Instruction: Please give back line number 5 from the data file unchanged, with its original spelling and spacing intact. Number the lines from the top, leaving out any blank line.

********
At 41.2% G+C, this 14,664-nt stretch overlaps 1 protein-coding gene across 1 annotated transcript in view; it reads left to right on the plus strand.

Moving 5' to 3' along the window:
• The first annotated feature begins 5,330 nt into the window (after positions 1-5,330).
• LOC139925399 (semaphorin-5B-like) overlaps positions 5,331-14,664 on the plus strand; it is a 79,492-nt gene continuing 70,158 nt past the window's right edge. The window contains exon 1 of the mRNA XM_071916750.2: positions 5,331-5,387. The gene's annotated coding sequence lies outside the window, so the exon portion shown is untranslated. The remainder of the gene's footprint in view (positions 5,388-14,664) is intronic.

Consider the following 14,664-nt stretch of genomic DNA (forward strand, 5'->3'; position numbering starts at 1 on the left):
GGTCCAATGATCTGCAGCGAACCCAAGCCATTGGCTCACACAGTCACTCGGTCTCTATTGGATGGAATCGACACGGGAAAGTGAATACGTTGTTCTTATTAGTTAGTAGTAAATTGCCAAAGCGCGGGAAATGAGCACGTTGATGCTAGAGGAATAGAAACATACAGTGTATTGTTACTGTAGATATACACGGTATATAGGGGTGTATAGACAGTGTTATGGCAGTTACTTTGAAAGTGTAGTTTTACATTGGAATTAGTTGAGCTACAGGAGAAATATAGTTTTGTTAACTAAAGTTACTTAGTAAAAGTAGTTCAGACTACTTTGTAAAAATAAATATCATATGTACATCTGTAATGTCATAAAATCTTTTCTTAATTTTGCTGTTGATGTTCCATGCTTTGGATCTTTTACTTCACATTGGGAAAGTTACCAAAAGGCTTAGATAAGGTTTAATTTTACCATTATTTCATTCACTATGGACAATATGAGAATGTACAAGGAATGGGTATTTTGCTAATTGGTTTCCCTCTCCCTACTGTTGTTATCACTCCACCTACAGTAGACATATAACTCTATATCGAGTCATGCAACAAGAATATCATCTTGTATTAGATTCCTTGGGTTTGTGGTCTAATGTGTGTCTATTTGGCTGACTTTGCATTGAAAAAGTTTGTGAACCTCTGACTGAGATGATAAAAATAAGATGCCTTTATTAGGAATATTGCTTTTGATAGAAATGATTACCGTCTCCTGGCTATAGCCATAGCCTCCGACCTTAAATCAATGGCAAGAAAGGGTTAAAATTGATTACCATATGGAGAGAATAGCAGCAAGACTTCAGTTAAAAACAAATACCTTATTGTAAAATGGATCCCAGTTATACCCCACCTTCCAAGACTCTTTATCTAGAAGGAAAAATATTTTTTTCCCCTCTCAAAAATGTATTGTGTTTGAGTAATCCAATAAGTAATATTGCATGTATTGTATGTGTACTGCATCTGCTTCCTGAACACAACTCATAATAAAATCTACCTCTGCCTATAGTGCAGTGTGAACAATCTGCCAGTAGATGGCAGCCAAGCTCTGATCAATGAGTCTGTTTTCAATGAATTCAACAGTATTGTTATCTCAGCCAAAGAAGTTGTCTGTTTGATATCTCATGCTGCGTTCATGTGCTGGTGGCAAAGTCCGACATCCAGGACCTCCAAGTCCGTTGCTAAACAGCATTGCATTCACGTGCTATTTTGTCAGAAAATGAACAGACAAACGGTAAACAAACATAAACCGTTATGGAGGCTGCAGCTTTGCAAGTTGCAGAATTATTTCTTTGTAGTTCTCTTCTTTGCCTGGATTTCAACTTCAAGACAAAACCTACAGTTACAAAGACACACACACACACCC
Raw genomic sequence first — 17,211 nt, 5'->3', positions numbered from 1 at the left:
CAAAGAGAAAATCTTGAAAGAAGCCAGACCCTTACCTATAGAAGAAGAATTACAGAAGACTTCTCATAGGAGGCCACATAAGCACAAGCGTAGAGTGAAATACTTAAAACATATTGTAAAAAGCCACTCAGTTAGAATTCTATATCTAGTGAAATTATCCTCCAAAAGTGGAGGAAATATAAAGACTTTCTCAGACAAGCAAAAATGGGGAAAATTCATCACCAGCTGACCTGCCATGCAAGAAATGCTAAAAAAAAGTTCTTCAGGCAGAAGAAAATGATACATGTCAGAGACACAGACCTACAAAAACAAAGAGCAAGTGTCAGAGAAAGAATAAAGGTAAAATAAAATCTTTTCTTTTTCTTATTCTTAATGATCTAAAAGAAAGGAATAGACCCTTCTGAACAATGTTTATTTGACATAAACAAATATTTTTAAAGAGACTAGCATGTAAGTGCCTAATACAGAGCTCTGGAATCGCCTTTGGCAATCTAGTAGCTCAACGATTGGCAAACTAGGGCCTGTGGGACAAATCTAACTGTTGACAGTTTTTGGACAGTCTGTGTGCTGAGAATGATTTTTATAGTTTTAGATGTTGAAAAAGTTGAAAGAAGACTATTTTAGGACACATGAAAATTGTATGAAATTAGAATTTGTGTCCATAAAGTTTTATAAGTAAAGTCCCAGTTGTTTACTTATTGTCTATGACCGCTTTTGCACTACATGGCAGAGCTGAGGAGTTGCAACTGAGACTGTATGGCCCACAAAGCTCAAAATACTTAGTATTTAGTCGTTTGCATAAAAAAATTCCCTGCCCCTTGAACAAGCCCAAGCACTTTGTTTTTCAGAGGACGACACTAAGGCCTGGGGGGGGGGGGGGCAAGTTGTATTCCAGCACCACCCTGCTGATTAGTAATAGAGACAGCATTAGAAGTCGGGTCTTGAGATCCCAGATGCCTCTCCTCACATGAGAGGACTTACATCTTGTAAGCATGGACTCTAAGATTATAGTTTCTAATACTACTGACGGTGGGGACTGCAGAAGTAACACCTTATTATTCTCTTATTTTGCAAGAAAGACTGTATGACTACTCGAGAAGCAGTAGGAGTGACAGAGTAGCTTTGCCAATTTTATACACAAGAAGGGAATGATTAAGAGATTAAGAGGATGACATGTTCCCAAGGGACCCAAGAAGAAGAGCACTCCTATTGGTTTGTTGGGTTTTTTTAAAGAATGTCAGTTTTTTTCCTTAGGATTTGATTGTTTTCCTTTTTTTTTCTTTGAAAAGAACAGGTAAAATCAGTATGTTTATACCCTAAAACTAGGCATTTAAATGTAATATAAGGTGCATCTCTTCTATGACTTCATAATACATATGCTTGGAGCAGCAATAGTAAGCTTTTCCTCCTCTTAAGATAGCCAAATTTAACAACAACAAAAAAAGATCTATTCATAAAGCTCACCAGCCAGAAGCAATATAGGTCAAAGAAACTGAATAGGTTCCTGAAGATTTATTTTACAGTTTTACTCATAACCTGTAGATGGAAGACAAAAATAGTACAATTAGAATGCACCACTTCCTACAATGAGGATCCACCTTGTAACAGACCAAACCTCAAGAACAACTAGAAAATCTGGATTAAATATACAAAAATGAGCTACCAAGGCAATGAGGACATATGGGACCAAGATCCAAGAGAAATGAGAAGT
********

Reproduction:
Consider the following 14,664-nt stretch of genomic DNA (forward strand, 5'->3'; position numbering starts at 1 on the left):